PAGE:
Finnish-Russian border

April 7, 2023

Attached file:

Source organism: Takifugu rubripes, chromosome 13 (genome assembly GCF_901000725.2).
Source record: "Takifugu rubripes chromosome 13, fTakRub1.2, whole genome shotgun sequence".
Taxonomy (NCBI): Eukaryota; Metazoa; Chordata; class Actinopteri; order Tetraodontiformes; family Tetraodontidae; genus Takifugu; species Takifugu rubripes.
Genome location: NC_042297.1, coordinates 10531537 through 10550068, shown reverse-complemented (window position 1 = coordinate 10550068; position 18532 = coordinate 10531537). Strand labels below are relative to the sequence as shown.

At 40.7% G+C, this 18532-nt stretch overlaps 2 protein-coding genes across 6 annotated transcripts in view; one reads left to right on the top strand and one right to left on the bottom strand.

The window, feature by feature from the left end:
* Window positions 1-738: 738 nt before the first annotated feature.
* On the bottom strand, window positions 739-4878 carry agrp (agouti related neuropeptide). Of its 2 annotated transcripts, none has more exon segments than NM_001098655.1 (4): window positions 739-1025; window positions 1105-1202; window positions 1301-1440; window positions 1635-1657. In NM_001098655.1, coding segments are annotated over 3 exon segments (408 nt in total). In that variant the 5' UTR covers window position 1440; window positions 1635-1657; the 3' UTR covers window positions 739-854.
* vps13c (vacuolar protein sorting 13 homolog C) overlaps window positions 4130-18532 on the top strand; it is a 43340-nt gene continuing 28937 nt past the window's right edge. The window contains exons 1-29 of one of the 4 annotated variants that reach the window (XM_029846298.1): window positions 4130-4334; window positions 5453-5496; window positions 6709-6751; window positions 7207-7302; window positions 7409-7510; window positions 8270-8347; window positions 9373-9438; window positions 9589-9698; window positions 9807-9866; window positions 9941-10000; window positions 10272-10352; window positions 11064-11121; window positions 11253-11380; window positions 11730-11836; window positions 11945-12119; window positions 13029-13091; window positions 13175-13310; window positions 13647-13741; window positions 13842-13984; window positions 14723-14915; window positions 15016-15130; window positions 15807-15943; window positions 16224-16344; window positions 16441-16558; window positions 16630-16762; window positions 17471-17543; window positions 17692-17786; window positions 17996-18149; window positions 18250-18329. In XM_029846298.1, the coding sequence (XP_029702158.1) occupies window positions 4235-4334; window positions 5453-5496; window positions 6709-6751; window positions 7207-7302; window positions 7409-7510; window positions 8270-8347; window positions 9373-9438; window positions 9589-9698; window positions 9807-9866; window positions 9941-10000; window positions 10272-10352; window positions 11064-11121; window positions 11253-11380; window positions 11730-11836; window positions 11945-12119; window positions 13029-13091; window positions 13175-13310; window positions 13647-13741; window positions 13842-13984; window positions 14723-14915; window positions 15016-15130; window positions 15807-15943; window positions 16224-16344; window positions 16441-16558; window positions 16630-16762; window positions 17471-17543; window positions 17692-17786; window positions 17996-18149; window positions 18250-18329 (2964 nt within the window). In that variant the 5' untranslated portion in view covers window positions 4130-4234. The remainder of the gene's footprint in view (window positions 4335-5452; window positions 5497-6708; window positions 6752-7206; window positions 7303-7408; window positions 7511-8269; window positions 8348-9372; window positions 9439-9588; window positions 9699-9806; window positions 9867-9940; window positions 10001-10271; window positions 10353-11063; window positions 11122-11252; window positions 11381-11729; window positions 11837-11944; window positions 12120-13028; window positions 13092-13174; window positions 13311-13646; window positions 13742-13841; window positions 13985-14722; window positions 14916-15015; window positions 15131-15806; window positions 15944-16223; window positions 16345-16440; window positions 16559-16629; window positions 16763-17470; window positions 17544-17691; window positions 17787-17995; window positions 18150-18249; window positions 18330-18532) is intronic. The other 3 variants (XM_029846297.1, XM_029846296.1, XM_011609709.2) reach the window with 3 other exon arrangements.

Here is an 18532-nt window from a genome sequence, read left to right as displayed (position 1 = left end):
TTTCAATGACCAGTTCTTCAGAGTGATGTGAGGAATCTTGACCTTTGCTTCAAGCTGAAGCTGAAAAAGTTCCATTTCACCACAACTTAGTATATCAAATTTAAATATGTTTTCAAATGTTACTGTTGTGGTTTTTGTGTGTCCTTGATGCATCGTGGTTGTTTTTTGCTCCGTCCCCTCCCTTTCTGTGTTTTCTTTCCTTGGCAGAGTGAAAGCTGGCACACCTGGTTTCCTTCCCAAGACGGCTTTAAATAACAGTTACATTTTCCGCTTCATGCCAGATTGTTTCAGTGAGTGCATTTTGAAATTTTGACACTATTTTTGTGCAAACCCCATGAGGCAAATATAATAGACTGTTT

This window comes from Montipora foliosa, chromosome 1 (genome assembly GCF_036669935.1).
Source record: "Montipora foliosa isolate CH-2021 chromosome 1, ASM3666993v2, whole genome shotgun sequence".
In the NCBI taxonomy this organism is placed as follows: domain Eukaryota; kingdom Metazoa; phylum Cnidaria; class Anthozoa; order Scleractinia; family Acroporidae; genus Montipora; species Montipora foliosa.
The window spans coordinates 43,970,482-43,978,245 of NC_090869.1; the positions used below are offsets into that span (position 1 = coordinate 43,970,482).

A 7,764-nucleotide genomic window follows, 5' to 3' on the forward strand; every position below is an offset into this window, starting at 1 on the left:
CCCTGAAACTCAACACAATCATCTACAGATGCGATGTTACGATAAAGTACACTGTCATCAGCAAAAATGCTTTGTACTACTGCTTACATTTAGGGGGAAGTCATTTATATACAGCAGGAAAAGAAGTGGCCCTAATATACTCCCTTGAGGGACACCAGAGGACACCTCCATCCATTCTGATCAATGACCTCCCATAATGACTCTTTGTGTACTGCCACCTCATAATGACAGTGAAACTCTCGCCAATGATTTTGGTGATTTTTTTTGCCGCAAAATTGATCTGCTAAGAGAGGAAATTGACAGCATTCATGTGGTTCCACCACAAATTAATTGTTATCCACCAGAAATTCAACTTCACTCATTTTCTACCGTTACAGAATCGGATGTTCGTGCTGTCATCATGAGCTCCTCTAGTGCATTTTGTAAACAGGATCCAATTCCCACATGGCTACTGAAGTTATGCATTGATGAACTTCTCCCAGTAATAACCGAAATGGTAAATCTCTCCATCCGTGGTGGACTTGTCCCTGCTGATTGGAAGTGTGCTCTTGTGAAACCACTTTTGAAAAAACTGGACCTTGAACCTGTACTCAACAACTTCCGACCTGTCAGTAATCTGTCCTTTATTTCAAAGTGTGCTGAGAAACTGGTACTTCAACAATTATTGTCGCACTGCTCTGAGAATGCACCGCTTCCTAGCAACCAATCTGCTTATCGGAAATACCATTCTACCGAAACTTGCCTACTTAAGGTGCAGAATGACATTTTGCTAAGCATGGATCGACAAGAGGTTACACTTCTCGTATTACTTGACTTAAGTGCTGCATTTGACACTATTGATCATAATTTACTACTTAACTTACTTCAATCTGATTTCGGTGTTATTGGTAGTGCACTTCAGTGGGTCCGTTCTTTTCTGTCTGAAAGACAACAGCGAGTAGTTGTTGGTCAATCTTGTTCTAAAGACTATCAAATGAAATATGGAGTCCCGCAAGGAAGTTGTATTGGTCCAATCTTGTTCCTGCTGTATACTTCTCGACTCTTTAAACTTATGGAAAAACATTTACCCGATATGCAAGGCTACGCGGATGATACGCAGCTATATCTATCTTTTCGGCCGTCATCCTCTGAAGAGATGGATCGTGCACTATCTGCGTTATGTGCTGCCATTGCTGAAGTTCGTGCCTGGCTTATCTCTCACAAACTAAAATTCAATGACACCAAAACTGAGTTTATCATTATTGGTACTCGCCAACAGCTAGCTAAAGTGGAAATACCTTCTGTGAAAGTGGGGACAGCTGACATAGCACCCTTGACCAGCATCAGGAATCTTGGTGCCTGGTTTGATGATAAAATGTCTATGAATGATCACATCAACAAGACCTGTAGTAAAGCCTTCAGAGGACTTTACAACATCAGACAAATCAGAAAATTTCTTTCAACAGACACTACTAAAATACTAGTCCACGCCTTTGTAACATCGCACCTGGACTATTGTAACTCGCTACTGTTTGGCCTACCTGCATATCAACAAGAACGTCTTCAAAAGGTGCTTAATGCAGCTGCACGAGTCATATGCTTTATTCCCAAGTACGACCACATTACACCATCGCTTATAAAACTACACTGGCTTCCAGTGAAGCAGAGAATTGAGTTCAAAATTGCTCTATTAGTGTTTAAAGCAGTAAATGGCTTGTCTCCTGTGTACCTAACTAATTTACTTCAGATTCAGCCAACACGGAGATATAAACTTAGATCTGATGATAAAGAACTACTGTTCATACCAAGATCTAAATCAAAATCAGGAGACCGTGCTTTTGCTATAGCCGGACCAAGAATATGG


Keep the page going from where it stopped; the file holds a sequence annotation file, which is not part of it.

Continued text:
A key Western alliance has grown, as Finland has officially become a member of the North Atlantic Treaty Organization (NATO). This marks the end of a long process to have the country join the group. Finland, along with Sweden, first applied for membership in May 2022, a move that was prompted by the Russian invasion of Ukraine months prior. NATO Secretary-General Jens Stoltenberg fast-tracked Finland's acceptance into the group to shore up a pushback against Russian aggression, calling the country's entrance into NATO the fastest in recent history.  As the war in Ukraine continues, the Nordic country's addition to NATO comes at a watershed moment for both international relations and Finland itself. The nation is still reeling from parliamentary elections that ousted Prime Minister Sanna Marin and handed a victory to the conservative National Coalition party. While coalition talks are expected to heat up in the coming weeks, this could potentially mark a change in the way that Finland has dealt with the war.  A shutdown of NATO expansion has often been cited as one of Russian President Vladimir Putin's main reasons for starting the war in Ukraine, Insider reports. However, over the past year, the opposite has occurred: NATO has seemingly grown more powerful due to increasing alliances, and Finland's entrance into the group now doubles NATO's land border with Russia, BBC News notes, extending it another 832 miles. So suffice it to say, the admission of NATO's 31st country is likely to further agitate the Russian president.  What are commentators saying? One of the most consequential moves could be the addition of NATO troops along the Finnish-Russian border — if the country chooses to station them there. While Finland has said this is not currently necessary, "its accession will give the alliance direct access to that 800-mile frontier, should it decide at any point to deploy additional forces for strategic or security purposes," Haley Ott writes for CBS News. Ott notes that Finland's entrance into NATO will also help the neighboring Baltic states of Estonia, Latvia, and Lithuania, all NATO members that border either Russia or Belarus. "Those nations have long worried that Russia could seize Finnish islands to use as bases from which to stage attacks on their own territories," Ott adds. "With Finland becoming a NATO member, they will be better protected." In June 2022, prior to Finland's entrance, "some Western military analysts have said that NATO would almost certainly need basing rights in Finland and Sweden to defend the Baltic states," Jonathan Masters reports for the Council on Foreign Relations (CFR). However, this is not the only area where Finland's admission is expected to have an impact, as it could also have an effect on policies in the Arctic — a region where Masters notes that  "Russia has invested heavily in commercial and military infrastructure." If Sweden were to join Finland, something that seems more likely than not to happen, then every nation containing Arctic territories would be a NATO member.  If this is the case, then it likely means NATO "will be a more qualified venue for holding high-level Arctic-related talks on a wide range of defense and security topics," Nima Khorrami writes for international think tank The Arctic Institute. Khorrami adds that this could include issues such as maritime security, military deterrence, and perhaps most importantly, climate change.  What is next?  Russia, as it has previously done, warned against NATO expansion after Finland was admitted. Russian Deputy Foreign Minister Alexander Grushko said that his country "strengthen our military capabilities in the west and northwest if NATO members deploy forces and equipment on Finnish territory," per CNN. If NATO troops were to amass on the border, it's not unthinkable to consider that Russia could retaliate.  Another question arises around Finland and Sweden's militaries, which have long had integrated defense forces. This could cause problems given that Sweden is not yet a NATO member. This differential could "add technical challenges as NATO's defense planners try and bring Finland into all of the alliance's strategic planning," Emma Ashford of the Stinson Center think tank tells NPR. She adds that NATO "[has] to basically accept that Sweden is outside and Finland is inside for right now. Finnish leaders obviously felt that it was better to be inside the alliance and reduce that sort of risk of this limbo period even if Sweden weren't there. But it's hardly an ideal circumstance."



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